977 N.W.2d 184

identification, prescription pill bottles with his name, and marijuana.

At D.J.’s home, law enforcement also found a backpack in the kitchen with marijuana and cash inside. Four spent 9mm shell casings were recovered, two from the kitchen and two from the living room. A ballistics expert later determined that the casings were fired from the same gun. A bloody baseball cap was found on the back porch, and a Ford car key was found in the house next to the stove. Forensic scientists discovered a fingerprint that matched Crawford on the handle of the front door.

Law enforcement also found that one of D.J.’s other neighbors had a surveillance system with cameras pointing at the street in front of D.J.’s house. The cameras captured the red Ford Fusion pulling up and showed two Black men leave the vehicle and cross the street towards D.J.’s house. One of the men was wearing a gray sweat suit and one was wearing an aqua-colored T-shirt and distinctive blue basketball shoes. Four gunshots can be heard in the surveillance video; the two men then run back toward their car while the one in the aqua shirt holds the right side of his pants. The men are not able to get in the car and, as the man in the gray sweat suit runs back towards D.J.’s house, the man in the aqua shirt says, "Hurry up! Go get the keys!"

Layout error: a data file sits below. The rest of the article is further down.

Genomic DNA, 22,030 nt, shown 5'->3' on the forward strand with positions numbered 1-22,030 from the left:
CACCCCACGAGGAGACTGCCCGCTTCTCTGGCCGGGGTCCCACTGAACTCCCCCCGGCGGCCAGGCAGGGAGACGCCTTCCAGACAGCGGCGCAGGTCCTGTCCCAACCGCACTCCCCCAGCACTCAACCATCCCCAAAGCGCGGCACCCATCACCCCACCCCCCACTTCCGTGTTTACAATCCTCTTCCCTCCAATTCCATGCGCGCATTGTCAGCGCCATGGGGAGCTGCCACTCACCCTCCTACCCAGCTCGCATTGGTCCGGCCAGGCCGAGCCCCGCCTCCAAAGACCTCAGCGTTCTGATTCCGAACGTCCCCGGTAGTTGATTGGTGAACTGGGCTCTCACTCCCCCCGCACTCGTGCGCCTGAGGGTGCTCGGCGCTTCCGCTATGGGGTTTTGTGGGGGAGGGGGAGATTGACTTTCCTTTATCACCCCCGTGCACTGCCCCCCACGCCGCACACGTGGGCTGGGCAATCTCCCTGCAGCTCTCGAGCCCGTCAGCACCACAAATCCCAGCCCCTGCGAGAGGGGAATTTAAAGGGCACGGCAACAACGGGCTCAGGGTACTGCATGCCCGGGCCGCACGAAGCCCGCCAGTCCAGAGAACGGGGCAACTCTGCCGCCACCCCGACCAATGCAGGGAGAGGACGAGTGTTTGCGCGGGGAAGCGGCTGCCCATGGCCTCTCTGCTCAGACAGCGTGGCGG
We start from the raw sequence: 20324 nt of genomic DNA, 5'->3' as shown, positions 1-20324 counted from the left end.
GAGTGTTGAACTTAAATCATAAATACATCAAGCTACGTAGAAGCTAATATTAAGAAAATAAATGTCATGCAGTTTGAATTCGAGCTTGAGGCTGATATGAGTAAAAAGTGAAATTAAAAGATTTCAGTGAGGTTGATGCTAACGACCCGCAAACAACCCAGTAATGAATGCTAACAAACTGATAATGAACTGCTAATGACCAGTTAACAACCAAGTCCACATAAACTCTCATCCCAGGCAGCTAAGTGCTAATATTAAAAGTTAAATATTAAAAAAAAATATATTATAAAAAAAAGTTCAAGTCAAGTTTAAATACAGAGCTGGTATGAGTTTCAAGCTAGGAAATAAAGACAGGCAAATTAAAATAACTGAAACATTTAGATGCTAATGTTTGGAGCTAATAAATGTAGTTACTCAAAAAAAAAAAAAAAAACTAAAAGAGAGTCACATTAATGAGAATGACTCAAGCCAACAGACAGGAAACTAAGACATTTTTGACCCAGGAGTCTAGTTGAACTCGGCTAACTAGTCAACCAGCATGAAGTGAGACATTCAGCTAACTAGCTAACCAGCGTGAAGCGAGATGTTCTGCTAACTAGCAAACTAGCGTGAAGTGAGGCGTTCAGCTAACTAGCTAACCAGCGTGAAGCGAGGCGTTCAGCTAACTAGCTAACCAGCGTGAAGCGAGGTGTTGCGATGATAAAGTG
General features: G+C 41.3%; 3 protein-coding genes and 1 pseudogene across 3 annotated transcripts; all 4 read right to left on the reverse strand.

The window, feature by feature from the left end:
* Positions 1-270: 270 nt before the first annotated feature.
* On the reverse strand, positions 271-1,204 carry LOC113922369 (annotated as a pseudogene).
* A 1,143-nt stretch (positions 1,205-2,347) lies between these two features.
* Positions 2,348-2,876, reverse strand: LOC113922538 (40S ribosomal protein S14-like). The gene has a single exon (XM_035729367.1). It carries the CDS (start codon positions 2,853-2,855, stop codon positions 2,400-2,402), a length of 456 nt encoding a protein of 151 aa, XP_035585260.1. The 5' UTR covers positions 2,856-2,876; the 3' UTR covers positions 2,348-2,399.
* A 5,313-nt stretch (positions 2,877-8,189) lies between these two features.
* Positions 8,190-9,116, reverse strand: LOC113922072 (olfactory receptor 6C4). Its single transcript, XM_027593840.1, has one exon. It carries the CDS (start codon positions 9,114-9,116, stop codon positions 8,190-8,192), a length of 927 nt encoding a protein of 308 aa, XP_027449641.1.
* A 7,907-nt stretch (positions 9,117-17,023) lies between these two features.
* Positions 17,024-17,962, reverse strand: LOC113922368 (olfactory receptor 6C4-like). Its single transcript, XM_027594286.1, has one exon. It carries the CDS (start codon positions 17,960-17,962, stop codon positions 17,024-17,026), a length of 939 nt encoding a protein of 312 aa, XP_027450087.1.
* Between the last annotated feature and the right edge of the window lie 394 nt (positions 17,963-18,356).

Because of Jones's Nebraska driver's license, Minneapolis Police contacted the Omaha Police Department and informed them that two homicide suspects may be in the area. Omaha police apprehended Crawford and Jones in a white Jeep. When police searched the Jeep, they discovered two pairs of basketball shoes stuffed in trash bags that matched the shoes that the men on the surveillance footage are seen wearing. Omaha police then searched Jones's home and discovered a holster in the master bedroom and a 50-round box of 9mm ammunition containing only 37 rounds in a different bedroom closet. The manufacturer's stamping on the ammunition found in Jones's closet was identical to the stamp on the shell casings that police found at the crime scene.